And if you don’t see me at breakfast the next morning? It’s probably because I can’t get out of bed. The aftermath of a weekend con normally takes me four days to recover from. And I know I’m not the only one.


So, the odds are if there are writers or artists like me out there, they’ll never make a true living. But what they’ll get is so much more important;
Self esteem
Creative free will
A voice ‘out there’
The chance to try a job without the 9 – 5 mentality and prejudice
I’m proud of the £15.83 I’ve earned this year.
It’s mine.
My talents netted that value.
And you know what? If I keep fighting, if I keep plugging away. One day, it might be more.
Thought it’s not about the money.
It’s about pride,
Pride for a job well done.
So, if you see a blog or a post from an author or an artist, remember this; they are sharing their soul with you this day.
Remember to share yours back.

Waxing Lyrical : What if I told you… by Alec McQuay

Welcome to the waxing lyrical series in 2016. I did a small number of these posts last year and have decided to change things up this year. The series is now open to any creative (writers, artists, publishers, editors, musicians etc) who want to air their opinions on the creative industries, from any perspective. If you are interested in contributing please contact adele@foxspirit.co.uk for more information. The only real rule is no personal attacks, we don’t have to agree with you but we won’t support attacking a person or group of people. 

Without further ado, Alec McQuay with some thoughts on positivity and support in the new year.  It’s a bit sweary in places.


What if I told you… by Alec McQuay


Today, I’m going to have a little moan. Not about the gym, or at least not SPECIFICALLY about the gym, but on the subject of support.

It’s January at the time of writing this and the hills are alive with the sound of lives turning around, glass ceilings being smashed, goals being set and demons conquered and honestly, I think it’s brilliant. Even if a lot of the things people are promising themselves never come to fruition they’ve at least made that important first step of realising they’ve got a problem, or that there’s something in their lives that they want or something they wish to strive for. Say what you like about resolutions but pretty much everyone who achieves anything begins with that knowledge.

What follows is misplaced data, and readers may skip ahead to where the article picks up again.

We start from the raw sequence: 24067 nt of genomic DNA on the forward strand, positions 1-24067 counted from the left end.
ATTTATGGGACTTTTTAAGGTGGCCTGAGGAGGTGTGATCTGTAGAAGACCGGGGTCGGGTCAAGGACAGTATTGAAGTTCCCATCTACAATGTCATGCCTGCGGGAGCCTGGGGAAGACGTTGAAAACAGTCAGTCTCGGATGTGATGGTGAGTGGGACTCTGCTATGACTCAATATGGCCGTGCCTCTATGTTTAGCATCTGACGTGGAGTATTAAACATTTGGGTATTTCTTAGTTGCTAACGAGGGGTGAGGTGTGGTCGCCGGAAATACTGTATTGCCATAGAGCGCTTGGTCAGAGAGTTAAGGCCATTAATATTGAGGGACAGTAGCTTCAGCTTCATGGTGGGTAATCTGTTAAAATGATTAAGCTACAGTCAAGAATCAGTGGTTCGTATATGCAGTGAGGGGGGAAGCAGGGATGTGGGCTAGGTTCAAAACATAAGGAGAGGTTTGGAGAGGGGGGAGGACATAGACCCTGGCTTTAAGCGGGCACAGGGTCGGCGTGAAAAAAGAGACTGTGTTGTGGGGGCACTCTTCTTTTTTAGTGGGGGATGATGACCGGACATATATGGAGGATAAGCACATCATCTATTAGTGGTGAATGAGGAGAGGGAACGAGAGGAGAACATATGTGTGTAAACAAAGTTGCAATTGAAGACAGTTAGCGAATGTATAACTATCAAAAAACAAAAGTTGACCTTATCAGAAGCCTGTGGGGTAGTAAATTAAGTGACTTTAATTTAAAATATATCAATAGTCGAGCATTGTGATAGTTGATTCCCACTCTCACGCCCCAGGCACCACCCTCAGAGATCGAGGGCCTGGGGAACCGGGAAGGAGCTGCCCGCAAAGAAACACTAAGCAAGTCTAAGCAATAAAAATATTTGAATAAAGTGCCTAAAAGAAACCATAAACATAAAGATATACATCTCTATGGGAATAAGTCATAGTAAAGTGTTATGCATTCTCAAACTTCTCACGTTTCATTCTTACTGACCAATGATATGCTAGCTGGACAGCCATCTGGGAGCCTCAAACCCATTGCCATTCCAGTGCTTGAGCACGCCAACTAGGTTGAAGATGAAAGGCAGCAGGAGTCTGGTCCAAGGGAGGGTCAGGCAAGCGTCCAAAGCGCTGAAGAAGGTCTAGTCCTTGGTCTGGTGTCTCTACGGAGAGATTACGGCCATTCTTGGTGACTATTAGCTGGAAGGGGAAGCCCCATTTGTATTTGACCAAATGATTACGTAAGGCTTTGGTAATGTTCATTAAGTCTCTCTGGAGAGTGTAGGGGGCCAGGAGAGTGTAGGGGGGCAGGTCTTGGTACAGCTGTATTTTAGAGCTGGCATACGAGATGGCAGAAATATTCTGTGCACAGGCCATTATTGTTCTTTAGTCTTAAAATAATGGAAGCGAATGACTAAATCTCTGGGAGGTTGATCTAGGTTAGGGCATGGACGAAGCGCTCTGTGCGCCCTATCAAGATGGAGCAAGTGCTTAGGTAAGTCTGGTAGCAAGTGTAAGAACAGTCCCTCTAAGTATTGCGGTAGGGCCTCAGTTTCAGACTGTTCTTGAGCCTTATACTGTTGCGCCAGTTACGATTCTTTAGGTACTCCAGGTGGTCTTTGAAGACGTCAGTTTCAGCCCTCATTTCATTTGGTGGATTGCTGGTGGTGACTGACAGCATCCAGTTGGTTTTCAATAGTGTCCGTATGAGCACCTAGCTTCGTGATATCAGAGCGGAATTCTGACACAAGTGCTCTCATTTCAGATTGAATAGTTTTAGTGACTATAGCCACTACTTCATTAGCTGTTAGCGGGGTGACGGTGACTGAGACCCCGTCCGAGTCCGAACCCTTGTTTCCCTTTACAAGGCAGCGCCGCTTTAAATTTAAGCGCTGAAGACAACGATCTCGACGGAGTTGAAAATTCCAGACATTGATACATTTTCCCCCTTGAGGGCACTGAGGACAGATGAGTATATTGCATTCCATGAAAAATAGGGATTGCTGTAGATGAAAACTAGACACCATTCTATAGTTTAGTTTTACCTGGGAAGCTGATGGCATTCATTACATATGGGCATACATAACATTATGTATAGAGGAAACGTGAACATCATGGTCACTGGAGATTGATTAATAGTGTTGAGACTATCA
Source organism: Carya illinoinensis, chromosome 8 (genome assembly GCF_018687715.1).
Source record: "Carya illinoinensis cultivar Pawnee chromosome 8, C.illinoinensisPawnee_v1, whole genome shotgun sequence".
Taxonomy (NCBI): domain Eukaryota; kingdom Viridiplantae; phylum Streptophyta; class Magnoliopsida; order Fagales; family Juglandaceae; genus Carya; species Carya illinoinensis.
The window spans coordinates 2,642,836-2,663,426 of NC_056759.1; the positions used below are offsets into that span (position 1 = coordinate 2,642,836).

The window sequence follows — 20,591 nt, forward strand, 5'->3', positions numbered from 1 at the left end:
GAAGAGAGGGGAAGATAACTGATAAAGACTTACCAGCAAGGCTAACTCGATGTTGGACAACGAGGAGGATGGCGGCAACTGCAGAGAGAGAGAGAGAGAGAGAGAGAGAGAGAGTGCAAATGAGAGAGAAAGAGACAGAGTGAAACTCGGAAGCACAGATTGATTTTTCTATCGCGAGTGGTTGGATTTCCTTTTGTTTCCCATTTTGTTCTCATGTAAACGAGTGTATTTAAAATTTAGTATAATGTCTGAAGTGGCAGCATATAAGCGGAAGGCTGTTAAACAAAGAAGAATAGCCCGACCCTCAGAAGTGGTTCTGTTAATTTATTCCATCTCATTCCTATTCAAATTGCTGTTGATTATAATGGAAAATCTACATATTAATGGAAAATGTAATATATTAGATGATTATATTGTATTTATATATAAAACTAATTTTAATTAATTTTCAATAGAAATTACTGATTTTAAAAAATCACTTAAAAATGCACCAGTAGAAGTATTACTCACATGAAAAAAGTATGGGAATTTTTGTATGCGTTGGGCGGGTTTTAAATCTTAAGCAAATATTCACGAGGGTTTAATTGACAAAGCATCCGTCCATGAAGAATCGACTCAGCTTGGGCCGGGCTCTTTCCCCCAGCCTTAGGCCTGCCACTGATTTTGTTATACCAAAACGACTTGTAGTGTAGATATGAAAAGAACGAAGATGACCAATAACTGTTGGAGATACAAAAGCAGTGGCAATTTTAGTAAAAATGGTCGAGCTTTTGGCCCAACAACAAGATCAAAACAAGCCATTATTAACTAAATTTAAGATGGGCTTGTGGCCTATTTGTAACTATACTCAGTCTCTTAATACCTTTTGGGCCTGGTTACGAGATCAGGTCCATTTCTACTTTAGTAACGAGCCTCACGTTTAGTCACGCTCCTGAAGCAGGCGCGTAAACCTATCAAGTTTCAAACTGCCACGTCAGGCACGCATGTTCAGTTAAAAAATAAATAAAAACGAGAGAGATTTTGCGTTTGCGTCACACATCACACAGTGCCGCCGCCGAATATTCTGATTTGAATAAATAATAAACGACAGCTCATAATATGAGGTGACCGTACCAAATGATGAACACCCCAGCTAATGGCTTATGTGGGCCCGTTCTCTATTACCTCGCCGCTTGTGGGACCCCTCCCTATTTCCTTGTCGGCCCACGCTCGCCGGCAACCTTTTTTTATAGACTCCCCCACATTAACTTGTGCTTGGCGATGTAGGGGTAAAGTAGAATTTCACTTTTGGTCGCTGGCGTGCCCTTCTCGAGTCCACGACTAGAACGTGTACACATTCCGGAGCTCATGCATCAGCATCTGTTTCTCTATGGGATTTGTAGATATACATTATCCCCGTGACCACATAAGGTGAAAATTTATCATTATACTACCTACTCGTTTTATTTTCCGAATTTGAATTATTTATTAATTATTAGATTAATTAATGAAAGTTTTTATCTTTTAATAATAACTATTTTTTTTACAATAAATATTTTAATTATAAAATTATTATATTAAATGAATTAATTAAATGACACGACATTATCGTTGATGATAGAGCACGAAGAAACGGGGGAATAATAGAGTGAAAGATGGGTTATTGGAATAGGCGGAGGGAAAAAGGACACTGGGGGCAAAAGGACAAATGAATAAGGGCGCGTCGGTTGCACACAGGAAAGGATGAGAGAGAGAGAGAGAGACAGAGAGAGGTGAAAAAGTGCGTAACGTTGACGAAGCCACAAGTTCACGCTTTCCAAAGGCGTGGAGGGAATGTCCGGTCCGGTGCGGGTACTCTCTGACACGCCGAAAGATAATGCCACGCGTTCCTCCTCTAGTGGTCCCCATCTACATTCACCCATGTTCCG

Now, that cheeky little meme up there. I find it funny, but it also irritates the living crap out of me, and not just because the lack of a question mark. Online and out in the wild I hear two things very often that tie into that poster for me. The first is that a person is unhappy with their health, fitness, weight or appearance and the other is that a person “has a book in them” or is struggling with their writing, getting published, getting a published book sold or whatever. That’s just my circle of friends and relations and your mileage will vary, but I’d bet good money against bad that we have something in our lives that people around us wish they could achieve. It might be signing up to the Open University, or learning to draw, learning a new language, getting a promotion, moving to a bigger house so they can finally have a baby, finally having two pennies to scratch their ass with…

There isn’t always anything you can do, but don’t hold other people back. It takes confidence to make a change in your life and that can be in short supply for some, for some people it’s never in anything but short supply, so when they finally do something the last thing they need is shit to make it harder. Especially from the people they call friends.

I’m not saying you have to take an interest in things that bore you senseless, but if you’ve got nothing constructive to add, would it kill you to just keep scrolling? If someone tells you they’ve finally managed to finish their manuscript, that’s not your moment to tell them you’ve always wanted to write a book but don’t have the time, or any one of the other bullshit excuses I’ve ever heard. Writing a book is hard for a lot of people and when they finally skid over the finish line, their radiator bursts, oil shoots into the air and all their wheels fall off, that’s their moment. It’s not yours. Back the fuck up a bit. You can have your turn later. Not now, Bernard.

Before you make some comment about “What if I told you you can go to the gym / dinner / on a date / get drunk / read a book / write a book / go to a movie / pass your degree / survive childbirth / teach your kid to ride a bike / complete Mortal Kombat without losing a single life (yeah right) / pass your driving test / learn Mandarin without telling Facebook about it,” try to remember that the people you put down today might well be the people you want support from in the future. Try to remember that what isn’t important to you might be the most important thing in another person’s life and that every now and then, all it takes is one last shitty, passive-aggressive, inconsiderate comment from someone to bring the whole house of cards tumbling down on them.